So Liverpool FC have backed down in their bid to register the Liver Bird emblem as a trademark of the club. This is due to the move being met with not insubstantial opposition and I have to say that I'm intrigued.
Liverpool City Council were preparing a legal counter to The Reds' application based on the fact that the Liver Bird is used as a symbol of the city in administrative and denotative capacities. But Liverpool (and I mean the football club) made it very clear that the city would be welcome to use the bird as they already do, at no charge, and the action was simply being undertaken to have some legal footing when it came to the battle against unofficial Liverpool merchandise. Currently the feeling is that non-affiliated shirts, footballs, scarves etc are being sold as competition to the "genuine" apparell and the like. This is what Liverpool wanted to stamp out.
The city were worried that Liverpool would eventually renege on the above agreement and attach a fee to the use of "their" emblem. I think this would have been unlikely and not in the football club's best interests but the decisions have now been taken. So the biggest upshot of this is that the club have to continue with the monstrous multi-coloured crest that adorns the shirts at the moment.
In a vain attempt to protect their replica sales Liverpool in recent years trademarked a varyingly styled complexocrest (yep. Real word. Made it up just now). It, honourably, features tributes to both the Shankly Gates and the Hillsborough memorial, as well as the Liver Bird, but is inferior to the simpler "LFC" emblems of the classic Liverpool shirts. You only need to check on fansites, forums and the galleries on FootballShirtCulture and DesignFootball.com to see that Liverpool fans want the basic Liver Bird emblem back. The trademarking of the Liver Bird would have let this happen.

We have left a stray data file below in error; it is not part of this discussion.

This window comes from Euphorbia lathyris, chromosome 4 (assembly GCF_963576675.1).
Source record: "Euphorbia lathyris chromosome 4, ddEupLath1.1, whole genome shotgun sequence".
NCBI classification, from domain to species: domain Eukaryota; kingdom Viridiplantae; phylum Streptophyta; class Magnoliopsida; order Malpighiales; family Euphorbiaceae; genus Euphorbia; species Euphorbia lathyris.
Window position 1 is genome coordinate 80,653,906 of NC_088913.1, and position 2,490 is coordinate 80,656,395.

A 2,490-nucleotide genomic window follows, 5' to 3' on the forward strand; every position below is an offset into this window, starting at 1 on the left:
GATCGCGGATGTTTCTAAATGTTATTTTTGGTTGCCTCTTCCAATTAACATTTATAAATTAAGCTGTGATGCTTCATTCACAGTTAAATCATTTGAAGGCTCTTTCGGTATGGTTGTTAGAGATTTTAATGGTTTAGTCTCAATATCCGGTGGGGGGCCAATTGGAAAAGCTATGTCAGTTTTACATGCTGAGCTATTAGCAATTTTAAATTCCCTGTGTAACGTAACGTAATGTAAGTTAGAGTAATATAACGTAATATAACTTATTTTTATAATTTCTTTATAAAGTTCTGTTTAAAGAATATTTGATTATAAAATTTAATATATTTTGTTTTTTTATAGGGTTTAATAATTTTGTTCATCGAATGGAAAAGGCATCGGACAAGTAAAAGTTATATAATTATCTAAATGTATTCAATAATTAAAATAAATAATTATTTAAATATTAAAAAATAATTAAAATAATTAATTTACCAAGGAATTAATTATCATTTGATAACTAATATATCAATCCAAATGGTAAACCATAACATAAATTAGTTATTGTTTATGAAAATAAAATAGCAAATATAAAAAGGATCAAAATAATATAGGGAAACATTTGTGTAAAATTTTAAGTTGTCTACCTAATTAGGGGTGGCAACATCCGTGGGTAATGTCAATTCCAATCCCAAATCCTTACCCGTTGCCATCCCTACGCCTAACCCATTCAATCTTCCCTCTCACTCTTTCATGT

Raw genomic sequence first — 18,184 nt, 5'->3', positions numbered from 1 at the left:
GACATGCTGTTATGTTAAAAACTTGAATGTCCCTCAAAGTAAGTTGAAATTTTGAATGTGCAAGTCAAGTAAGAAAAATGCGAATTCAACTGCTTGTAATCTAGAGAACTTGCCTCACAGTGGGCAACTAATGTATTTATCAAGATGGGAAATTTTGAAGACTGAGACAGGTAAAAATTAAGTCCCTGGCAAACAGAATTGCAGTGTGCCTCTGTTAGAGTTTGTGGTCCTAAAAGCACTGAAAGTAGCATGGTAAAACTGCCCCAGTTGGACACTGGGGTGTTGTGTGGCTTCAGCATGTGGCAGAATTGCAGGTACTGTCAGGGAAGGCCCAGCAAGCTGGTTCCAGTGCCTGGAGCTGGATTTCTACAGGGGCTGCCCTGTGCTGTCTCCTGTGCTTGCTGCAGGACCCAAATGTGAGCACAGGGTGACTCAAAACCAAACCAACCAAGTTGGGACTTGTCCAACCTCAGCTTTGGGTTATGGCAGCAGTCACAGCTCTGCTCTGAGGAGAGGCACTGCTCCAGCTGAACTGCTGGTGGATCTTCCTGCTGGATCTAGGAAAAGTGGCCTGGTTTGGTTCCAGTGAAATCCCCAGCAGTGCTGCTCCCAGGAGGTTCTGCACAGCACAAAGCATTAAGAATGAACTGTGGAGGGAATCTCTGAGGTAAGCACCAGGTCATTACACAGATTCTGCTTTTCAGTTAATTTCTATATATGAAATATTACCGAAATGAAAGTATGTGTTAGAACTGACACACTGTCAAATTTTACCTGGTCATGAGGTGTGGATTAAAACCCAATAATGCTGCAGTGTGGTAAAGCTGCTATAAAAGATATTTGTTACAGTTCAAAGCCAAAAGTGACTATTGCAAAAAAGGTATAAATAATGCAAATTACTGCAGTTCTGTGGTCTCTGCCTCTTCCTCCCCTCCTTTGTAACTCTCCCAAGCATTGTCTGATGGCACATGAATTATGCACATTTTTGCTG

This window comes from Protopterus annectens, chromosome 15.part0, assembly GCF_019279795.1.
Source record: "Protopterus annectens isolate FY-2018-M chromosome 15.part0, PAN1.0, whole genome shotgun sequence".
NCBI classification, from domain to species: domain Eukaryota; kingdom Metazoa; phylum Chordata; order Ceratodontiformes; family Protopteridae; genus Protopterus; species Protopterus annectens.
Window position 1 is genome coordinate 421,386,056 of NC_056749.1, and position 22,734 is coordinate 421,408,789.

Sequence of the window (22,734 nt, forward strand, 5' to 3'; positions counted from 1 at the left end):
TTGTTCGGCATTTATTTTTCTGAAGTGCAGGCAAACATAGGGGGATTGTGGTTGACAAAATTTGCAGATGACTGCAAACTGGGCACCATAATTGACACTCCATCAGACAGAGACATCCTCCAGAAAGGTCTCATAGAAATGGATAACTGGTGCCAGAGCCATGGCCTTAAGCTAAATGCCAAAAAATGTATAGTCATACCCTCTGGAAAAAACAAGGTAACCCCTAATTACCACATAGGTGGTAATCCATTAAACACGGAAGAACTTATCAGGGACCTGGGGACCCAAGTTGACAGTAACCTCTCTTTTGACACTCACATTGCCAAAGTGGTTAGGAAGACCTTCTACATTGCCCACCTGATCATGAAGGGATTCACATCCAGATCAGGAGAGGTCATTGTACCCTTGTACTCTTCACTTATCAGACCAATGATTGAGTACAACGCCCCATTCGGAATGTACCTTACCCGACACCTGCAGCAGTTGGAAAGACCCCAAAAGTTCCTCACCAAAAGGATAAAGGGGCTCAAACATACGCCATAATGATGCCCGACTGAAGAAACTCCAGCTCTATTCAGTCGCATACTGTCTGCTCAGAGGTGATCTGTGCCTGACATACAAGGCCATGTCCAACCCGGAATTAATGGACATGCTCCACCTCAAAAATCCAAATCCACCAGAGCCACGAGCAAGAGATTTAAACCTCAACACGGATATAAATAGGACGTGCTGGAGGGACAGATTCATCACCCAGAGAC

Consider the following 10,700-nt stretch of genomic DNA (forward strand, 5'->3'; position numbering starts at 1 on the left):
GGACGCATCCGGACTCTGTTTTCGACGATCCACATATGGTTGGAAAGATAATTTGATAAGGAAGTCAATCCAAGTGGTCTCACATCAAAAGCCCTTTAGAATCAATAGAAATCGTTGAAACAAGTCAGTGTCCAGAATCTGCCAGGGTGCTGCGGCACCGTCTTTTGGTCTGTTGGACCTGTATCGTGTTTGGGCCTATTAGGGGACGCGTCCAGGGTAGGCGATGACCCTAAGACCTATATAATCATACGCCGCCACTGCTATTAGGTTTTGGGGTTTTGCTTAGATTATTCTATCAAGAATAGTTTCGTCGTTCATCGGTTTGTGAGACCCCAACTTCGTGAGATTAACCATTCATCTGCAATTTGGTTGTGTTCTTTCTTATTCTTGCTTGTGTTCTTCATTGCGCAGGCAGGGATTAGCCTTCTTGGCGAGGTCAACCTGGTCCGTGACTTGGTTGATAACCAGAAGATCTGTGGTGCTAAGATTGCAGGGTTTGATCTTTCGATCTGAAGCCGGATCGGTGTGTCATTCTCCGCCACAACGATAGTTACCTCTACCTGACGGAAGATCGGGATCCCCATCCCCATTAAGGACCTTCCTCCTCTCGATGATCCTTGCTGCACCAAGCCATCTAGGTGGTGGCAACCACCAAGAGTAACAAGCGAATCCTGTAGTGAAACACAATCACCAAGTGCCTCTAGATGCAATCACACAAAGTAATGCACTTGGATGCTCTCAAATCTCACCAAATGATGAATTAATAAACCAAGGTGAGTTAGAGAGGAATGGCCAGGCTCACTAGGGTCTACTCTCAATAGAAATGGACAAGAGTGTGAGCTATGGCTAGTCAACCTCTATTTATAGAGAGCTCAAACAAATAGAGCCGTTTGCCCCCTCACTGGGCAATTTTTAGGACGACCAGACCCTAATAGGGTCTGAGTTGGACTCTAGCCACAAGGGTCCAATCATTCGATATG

While I can take on board the worries of the council and fully understand that the bird represents the city we should remember how big football is on Merseyside. So many people in the area are football fans therefore I do think that a large percentage of the city understand the Liver Bird's importance to the club. And do Evertonians claim the Liver Bird as their own? Are they happy to see it on their city's signage or their newspaper? This isn't rhetorical, I just don't know, but I wouldn't imagine they feel an attachment to it. Please tell me if I'm wrong.
For this entire post I have used "Liverpool" to refer to the football club, if you put "Liverpool" into Google the first result will be the club website and I knew Liverpool was a football team before I knew it was a city. I would put money on more people in the world being able to tell you what colour Liverpool FC wear than be able to tell you whether the city is in the north or south of England. I bet most of those people would also know that Liverpool use the Liver Bird as an emblem. Sometimes the question needs to concern what is bigger, the city or the club? There's a clear winner in my mind.
While I admit that legal ownership of something that is claimed as belonging to a loosely identified community and/or fans is worrying, perhaps the emblem can be of most use as a Liverpool FC trademark. The commercial benefit will always be realised via the club rather than the city but until it can own it then it is only reaping part of its potential. Whilst it seems ironic that the likes of AFC Liverpool (and my own fledgling club, Marceltipool), who are set up by fans of Liverpool FC, would need to ask permission to use the Liver Bird, it does mean that Liverpool merchandise may be given a boost that could propell the club forward. Why else would the owners have considered this step?
Whatever our stance, the best comment I've heard on this episode I found on the original story. Sarcasm may be the lowest form of wit but it can be very, very funny:
"[Liverpool FC] should also trademark the letters L, F and C while they're at it. I for one don't mind doing without 12% of the alphabet to safeguard their revenue."
Amen to that.